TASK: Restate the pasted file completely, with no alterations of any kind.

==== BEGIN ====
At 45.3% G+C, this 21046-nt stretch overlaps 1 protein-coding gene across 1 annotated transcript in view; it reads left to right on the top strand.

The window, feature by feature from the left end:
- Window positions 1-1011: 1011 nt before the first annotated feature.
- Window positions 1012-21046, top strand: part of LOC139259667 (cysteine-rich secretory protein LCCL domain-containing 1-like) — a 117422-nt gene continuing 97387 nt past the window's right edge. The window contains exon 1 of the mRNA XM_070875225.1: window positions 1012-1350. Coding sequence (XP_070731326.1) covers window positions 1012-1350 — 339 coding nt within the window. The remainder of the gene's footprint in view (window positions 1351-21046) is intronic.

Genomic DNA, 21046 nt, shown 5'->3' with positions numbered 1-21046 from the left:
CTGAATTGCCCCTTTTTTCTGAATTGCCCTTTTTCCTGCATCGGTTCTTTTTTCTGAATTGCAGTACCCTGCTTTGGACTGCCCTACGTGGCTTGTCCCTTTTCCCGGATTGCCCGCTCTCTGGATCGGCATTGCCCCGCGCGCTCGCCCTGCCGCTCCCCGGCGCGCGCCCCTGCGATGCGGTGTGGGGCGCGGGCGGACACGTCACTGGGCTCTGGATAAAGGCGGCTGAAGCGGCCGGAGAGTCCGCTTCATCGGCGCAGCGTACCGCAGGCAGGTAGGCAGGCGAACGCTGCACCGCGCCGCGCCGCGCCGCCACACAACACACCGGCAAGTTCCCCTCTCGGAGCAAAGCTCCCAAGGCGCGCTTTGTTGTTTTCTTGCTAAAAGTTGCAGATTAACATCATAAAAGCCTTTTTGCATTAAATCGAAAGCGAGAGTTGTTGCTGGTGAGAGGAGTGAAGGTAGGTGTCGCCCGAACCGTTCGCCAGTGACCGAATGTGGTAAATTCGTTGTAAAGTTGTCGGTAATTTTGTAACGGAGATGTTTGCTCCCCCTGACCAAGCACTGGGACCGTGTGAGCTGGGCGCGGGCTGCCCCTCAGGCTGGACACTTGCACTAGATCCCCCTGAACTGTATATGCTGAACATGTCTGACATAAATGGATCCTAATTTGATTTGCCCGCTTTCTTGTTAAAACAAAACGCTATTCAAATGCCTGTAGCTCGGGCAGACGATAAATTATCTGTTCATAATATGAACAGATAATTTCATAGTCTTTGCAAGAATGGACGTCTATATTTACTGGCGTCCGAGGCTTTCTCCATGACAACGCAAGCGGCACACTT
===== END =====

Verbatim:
At 45.3% G+C, this 21046-nt stretch overlaps 1 protein-coding gene across 1 annotated transcript in view; it reads left to right on the top strand.

The window, feature by feature from the left end:
- Window positions 1-1011: 1011 nt before the first annotated feature.
- Window positions 1012-21046, top strand: part of LOC139259667 (cysteine-rich secretory protein LCCL domain-containing 1-like) — a 117422-nt gene continuing 97387 nt past the window's right edge. The window contains exon 1 of the mRNA XM_070875225.1: window positions 1012-1350. Coding sequence (XP_070731326.1) covers window positions 1012-1350 — 339 coding nt within the window. The remainder of the gene's footprint in view (window positions 1351-21046) is intronic.

Genomic DNA, 21046 nt, shown 5'->3' with positions numbered 1-21046 from the left:
CTGAATTGCCCCTTTTTTCTGAATTGCCCTTTTTCCTGCATCGGTTCTTTTTTCTGAATTGCAGTACCCTGCTTTGGACTGCCCTACGTGGCTTGTCCCTTTTCCCGGATTGCCCGCTCTCTGGATCGGCATTGCCCCGCGCGCTCGCCCTGCCGCTCCCCGGCGCGCGCCCCTGCGATGCGGTGTGGGGCGCGGGCGGACACGTCACTGGGCTCTGGATAAAGGCGGCTGAAGCGGCCGGAGAGTCCGCTTCATCGGCGCAGCGTACCGCAGGCAGGTAGGCAGGCGAACGCTGCACCGCGCCGCGCCGCGCCGCCACACAACACACCGGCAAGTTCCCCTCTCGGAGCAAAGCTCCCAAGGCGCGCTTTGTTGTTTTCTTGCTAAAAGTTGCAGATTAACATCATAAAAGCCTTTTTGCATTAAATCGAAAGCGAGAGTTGTTGCTGGTGAGAGGAGTGAAGGTAGGTGTCGCCCGAACCGTTCGCCAGTGACCGAATGTGGTAAATTCGTTGTAAAGTTGTCGGTAATTTTGTAACGGAGATGTTTGCTCCCCCTGACCAAGCACTGGGACCGTGTGAGCTGGGCGCGGGCTGCCCCTCAGGCTGGACACTTGCACTAGATCCCCCTGAACTGTATATGCTGAACATGTCTGACATAAATGGATCCTAATTTGATTTGCCCGCTTTCTTGTTAAAACAAAACGCTATTCAAATGCCTGTAGCTCGGGCAGACGATAAATTATCTGTTCATAATATGAACAGATAATTTCATAGTCTTTGCAAGAATGGACGTCTATATTTACTGGCGTCCGAGGCTTTCTCCATGACAACGCAAGCGGCACACTT